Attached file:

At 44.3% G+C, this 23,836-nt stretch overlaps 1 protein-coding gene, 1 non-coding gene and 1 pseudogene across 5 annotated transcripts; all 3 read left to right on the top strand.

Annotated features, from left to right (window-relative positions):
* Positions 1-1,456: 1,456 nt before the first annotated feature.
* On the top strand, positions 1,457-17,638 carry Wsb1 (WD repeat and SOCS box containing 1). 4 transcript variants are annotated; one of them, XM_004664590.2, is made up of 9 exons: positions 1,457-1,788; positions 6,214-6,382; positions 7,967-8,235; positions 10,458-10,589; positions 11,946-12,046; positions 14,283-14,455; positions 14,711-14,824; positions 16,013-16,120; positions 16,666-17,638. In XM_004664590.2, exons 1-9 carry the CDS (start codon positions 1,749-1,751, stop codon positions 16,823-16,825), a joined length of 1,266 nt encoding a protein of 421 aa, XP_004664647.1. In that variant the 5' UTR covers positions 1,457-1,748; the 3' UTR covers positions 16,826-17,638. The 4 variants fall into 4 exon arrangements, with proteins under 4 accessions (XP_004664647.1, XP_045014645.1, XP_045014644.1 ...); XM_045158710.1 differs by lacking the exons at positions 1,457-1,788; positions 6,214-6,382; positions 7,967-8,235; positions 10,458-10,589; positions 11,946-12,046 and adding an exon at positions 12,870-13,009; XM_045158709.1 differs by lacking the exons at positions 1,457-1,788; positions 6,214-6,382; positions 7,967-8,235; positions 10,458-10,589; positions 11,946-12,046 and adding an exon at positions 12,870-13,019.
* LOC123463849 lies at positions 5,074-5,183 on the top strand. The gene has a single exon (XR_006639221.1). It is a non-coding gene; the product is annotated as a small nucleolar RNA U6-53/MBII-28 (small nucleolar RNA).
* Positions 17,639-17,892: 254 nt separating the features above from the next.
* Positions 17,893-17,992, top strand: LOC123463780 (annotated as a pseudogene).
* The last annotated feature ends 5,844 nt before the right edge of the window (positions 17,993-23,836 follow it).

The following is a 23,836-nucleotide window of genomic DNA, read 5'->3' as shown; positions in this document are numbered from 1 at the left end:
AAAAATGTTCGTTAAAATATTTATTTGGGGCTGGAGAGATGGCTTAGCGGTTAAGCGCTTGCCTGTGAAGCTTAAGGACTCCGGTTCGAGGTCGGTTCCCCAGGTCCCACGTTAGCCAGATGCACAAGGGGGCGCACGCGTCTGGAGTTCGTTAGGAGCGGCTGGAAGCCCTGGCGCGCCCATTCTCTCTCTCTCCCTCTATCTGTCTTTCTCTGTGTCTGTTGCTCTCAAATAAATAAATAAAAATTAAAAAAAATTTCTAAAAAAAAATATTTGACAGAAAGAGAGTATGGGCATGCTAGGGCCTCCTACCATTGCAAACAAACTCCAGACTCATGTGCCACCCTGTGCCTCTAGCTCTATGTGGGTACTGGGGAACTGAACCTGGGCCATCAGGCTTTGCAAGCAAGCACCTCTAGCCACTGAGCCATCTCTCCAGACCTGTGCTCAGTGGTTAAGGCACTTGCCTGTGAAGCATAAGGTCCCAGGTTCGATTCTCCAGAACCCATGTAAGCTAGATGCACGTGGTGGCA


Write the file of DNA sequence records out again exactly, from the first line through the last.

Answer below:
At 44.3% G+C, this 23,836-nt stretch overlaps 1 protein-coding gene, 1 non-coding gene and 1 pseudogene across 5 annotated transcripts; all 3 read left to right on the top strand.

Annotated features, from left to right (window-relative positions):
* Positions 1-1,456: 1,456 nt before the first annotated feature.
* On the top strand, positions 1,457-17,638 carry Wsb1 (WD repeat and SOCS box containing 1). 4 transcript variants are annotated; one of them, XM_004664590.2, is made up of 9 exons: positions 1,457-1,788; positions 6,214-6,382; positions 7,967-8,235; positions 10,458-10,589; positions 11,946-12,046; positions 14,283-14,455; positions 14,711-14,824; positions 16,013-16,120; positions 16,666-17,638. In XM_004664590.2, exons 1-9 carry the CDS (start codon positions 1,749-1,751, stop codon positions 16,823-16,825), a joined length of 1,266 nt encoding a protein of 421 aa, XP_004664647.1. In that variant the 5' UTR covers positions 1,457-1,748; the 3' UTR covers positions 16,826-17,638. The 4 variants fall into 4 exon arrangements, with proteins under 4 accessions (XP_004664647.1, XP_045014645.1, XP_045014644.1 ...); XM_045158710.1 differs by lacking the exons at positions 1,457-1,788; positions 6,214-6,382; positions 7,967-8,235; positions 10,458-10,589; positions 11,946-12,046 and adding an exon at positions 12,870-13,009; XM_045158709.1 differs by lacking the exons at positions 1,457-1,788; positions 6,214-6,382; positions 7,967-8,235; positions 10,458-10,589; positions 11,946-12,046 and adding an exon at positions 12,870-13,019.
* LOC123463849 lies at positions 5,074-5,183 on the top strand. The gene has a single exon (XR_006639221.1). It is a non-coding gene; the product is annotated as a small nucleolar RNA U6-53/MBII-28 (small nucleolar RNA).
* Positions 17,639-17,892: 254 nt separating the features above from the next.
* Positions 17,893-17,992, top strand: LOC123463780 (annotated as a pseudogene).
* The last annotated feature ends 5,844 nt before the right edge of the window (positions 17,993-23,836 follow it).

The following is a 23,836-nucleotide window of genomic DNA, read 5'->3' as shown; positions in this document are numbered from 1 at the left end:
AAAAATGTTCGTTAAAATATTTATTTGGGGCTGGAGAGATGGCTTAGCGGTTAAGCGCTTGCCTGTGAAGCTTAAGGACTCCGGTTCGAGGTCGGTTCCCCAGGTCCCACGTTAGCCAGATGCACAAGGGGGCGCACGCGTCTGGAGTTCGTTAGGAGCGGCTGGAAGCCCTGGCGCGCCCATTCTCTCTCTCTCCCTCTATCTGTCTTTCTCTGTGTCTGTTGCTCTCAAATAAATAAATAAAAATTAAAAAAAATTTCTAAAAAAAAATATTTGACAGAAAGAGAGTATGGGCATGCTAGGGCCTCCTACCATTGCAAACAAACTCCAGACTCATGTGCCACCCTGTGCCTCTAGCTCTATGTGGGTACTGGGGAACTGAACCTGGGCCATCAGGCTTTGCAAGCAAGCACCTCTAGCCACTGAGCCATCTCTCCAGACCTGTGCTCAGTGGTTAAGGCACTTGCCTGTGAAGCATAAGGTCCCAGGTTCGATTCTCCAGAACCCATGTAAGCTAGATGCACGTGGTGGCA